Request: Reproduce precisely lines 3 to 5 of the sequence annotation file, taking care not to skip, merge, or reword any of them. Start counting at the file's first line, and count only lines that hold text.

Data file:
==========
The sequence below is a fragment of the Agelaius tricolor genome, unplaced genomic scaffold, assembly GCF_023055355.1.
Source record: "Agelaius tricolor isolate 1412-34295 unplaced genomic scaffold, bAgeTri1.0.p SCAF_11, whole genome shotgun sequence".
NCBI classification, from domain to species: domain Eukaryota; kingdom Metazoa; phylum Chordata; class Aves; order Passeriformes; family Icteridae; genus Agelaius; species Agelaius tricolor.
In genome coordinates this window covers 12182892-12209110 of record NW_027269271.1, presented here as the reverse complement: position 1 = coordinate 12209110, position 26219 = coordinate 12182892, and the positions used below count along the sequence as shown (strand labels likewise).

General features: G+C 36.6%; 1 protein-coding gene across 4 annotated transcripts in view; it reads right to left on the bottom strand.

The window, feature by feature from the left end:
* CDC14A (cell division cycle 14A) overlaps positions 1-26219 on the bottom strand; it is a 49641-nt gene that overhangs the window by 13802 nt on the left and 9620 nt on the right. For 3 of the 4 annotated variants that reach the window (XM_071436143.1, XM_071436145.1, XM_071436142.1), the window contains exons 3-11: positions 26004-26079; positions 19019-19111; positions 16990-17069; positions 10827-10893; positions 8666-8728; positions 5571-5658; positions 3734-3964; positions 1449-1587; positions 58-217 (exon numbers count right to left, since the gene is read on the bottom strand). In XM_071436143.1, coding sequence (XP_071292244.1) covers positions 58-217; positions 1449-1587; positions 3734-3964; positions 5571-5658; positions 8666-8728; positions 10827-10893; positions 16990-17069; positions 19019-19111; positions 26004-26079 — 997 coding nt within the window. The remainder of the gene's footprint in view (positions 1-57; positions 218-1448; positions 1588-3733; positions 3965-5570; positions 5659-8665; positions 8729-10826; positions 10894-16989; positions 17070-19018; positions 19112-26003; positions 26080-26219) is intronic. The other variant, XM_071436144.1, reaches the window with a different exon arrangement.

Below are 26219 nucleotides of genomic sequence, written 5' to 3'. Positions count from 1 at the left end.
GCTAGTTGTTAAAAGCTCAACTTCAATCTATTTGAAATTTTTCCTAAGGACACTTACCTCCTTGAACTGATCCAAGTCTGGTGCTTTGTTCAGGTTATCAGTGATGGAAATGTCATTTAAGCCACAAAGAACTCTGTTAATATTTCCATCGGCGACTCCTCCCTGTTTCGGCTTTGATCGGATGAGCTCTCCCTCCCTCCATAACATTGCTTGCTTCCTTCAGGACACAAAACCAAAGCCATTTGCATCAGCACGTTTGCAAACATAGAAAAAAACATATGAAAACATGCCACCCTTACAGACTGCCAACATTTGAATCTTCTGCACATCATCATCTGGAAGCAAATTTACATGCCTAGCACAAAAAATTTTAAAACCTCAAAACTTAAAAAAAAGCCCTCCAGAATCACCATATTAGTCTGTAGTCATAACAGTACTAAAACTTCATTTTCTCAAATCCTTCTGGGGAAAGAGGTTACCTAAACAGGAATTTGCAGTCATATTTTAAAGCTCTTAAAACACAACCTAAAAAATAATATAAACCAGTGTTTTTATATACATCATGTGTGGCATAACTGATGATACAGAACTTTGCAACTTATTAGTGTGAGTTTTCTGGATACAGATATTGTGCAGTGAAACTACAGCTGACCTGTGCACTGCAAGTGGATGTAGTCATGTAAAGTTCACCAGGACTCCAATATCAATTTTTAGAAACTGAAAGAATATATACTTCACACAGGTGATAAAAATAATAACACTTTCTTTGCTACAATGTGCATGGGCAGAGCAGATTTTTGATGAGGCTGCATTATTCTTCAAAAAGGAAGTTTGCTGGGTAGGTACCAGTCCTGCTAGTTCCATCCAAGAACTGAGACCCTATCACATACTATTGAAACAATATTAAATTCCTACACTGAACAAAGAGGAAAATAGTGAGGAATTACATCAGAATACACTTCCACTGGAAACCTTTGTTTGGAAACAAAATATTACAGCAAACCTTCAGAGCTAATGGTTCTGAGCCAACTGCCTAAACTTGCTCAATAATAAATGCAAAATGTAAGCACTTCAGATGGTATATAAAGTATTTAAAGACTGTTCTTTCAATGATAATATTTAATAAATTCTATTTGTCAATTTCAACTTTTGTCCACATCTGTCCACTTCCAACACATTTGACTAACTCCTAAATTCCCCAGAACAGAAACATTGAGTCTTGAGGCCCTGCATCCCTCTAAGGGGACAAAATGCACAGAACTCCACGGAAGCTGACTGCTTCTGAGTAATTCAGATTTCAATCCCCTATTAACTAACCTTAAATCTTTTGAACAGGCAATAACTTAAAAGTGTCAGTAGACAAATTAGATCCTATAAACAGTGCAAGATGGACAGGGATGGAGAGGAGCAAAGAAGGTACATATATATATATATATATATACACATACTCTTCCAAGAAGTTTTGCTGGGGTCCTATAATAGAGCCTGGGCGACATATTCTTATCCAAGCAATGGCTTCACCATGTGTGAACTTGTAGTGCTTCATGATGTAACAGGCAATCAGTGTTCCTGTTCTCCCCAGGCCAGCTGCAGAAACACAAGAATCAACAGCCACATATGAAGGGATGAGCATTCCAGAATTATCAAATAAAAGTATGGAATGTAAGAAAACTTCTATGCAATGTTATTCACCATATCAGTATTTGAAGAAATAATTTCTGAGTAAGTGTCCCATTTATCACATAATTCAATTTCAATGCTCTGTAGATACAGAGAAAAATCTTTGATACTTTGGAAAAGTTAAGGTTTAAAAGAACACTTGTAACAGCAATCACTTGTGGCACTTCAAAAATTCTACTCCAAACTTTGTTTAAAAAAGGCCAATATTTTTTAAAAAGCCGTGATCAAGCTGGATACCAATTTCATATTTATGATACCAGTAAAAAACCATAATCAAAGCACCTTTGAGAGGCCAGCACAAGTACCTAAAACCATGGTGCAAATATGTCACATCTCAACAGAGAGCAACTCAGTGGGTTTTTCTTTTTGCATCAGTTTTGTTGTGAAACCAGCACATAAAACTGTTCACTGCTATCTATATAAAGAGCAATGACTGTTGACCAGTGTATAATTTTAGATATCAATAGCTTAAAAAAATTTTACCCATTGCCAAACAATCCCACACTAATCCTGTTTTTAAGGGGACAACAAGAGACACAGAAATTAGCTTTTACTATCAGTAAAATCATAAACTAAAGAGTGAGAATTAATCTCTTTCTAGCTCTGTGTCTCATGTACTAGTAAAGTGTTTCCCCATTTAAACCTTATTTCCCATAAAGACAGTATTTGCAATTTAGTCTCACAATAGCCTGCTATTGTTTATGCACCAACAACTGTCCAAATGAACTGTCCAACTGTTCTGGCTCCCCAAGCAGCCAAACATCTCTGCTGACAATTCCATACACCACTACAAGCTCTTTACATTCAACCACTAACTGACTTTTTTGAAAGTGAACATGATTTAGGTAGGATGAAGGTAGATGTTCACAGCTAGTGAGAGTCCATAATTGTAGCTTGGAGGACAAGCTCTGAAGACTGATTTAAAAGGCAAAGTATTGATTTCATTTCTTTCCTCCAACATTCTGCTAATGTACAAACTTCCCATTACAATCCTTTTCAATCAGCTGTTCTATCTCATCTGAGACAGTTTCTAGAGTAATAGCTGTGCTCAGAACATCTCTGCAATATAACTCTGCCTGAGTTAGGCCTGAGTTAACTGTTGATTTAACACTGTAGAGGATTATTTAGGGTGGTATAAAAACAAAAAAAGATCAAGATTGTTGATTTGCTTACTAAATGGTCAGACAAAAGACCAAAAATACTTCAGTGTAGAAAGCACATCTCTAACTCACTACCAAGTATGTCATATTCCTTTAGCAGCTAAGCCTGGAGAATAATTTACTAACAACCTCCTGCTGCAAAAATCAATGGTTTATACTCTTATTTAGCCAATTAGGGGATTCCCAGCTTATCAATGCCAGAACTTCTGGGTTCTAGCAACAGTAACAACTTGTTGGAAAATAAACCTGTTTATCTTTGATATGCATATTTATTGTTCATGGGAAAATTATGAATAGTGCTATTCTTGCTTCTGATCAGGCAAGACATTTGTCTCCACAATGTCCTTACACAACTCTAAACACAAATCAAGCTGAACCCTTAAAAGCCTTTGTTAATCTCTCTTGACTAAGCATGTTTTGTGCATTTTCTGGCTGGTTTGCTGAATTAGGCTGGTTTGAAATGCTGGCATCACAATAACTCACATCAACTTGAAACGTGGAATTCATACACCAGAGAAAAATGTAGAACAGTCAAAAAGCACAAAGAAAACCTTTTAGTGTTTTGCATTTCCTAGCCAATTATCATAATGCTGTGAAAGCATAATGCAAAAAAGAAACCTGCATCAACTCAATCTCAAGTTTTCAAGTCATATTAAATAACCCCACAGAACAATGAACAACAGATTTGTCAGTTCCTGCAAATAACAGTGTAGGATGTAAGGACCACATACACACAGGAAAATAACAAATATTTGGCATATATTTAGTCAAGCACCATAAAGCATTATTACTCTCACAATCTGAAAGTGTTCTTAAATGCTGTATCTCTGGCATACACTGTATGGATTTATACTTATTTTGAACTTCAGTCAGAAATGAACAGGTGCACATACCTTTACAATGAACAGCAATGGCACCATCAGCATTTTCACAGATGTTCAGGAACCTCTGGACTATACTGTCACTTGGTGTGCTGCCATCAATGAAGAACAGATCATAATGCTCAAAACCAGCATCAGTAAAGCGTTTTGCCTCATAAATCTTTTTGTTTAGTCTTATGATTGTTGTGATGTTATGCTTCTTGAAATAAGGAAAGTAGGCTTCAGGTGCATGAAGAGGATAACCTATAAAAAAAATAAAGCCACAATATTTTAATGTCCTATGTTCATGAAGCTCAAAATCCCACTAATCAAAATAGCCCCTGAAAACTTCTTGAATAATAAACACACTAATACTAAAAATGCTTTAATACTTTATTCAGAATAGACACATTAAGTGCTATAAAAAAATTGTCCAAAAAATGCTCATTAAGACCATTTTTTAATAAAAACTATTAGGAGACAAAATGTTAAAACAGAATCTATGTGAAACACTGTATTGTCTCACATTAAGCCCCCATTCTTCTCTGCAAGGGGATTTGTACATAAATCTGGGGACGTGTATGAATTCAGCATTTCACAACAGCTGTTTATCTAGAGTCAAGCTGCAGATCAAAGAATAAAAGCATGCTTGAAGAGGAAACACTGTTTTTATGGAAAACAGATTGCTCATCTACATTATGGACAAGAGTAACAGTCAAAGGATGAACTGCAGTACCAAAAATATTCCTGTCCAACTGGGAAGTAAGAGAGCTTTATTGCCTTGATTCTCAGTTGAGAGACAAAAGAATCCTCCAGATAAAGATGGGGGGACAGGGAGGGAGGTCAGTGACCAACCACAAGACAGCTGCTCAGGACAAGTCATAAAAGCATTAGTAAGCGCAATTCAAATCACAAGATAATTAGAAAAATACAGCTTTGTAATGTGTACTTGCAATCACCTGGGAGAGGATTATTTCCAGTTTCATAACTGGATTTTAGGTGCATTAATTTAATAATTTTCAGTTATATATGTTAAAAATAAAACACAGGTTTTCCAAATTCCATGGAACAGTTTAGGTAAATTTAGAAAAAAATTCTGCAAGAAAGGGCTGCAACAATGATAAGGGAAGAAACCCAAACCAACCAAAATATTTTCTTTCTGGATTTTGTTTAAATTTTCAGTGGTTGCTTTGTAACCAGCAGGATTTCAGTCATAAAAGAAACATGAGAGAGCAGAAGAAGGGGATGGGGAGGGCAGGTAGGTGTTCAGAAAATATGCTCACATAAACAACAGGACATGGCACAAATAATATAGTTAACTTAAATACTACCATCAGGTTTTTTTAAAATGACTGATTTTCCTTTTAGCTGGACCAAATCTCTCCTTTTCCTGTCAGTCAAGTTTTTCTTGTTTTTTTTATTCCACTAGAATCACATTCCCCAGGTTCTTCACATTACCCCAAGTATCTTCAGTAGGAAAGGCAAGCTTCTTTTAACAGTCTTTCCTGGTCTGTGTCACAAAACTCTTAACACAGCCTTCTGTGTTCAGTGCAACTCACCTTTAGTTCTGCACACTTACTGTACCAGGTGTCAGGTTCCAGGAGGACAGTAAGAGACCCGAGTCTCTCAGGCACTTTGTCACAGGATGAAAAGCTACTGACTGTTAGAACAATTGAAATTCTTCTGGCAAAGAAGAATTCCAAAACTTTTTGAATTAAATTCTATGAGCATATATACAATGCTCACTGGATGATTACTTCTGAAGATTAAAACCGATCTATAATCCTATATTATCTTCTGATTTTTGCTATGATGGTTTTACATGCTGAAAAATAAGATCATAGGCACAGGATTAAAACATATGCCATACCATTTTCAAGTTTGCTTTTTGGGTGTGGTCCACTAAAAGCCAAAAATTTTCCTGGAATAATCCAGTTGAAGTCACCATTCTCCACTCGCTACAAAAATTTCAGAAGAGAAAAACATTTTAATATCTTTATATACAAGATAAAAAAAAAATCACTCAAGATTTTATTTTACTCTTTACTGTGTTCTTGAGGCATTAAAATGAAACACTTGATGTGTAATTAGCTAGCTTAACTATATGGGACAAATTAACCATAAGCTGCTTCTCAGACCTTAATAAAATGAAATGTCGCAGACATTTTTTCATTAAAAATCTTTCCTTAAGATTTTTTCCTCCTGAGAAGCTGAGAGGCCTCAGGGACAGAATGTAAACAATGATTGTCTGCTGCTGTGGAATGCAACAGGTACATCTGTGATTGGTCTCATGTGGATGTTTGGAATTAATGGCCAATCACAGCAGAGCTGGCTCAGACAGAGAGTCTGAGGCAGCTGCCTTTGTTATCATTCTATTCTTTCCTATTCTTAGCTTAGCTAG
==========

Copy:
NCBI classification, from domain to species: domain Eukaryota; kingdom Metazoa; phylum Chordata; class Aves; order Passeriformes; family Icteridae; genus Agelaius; species Agelaius tricolor.
In genome coordinates this window covers 12182892-12209110 of record NW_027269271.1, presented here as the reverse complement: position 1 = coordinate 12209110, position 26219 = coordinate 12182892, and the positions used below count along the sequence as shown (strand labels likewise).

General features: G+C 36.6%; 1 protein-coding gene across 4 annotated transcripts in view; it reads right to left on the bottom strand.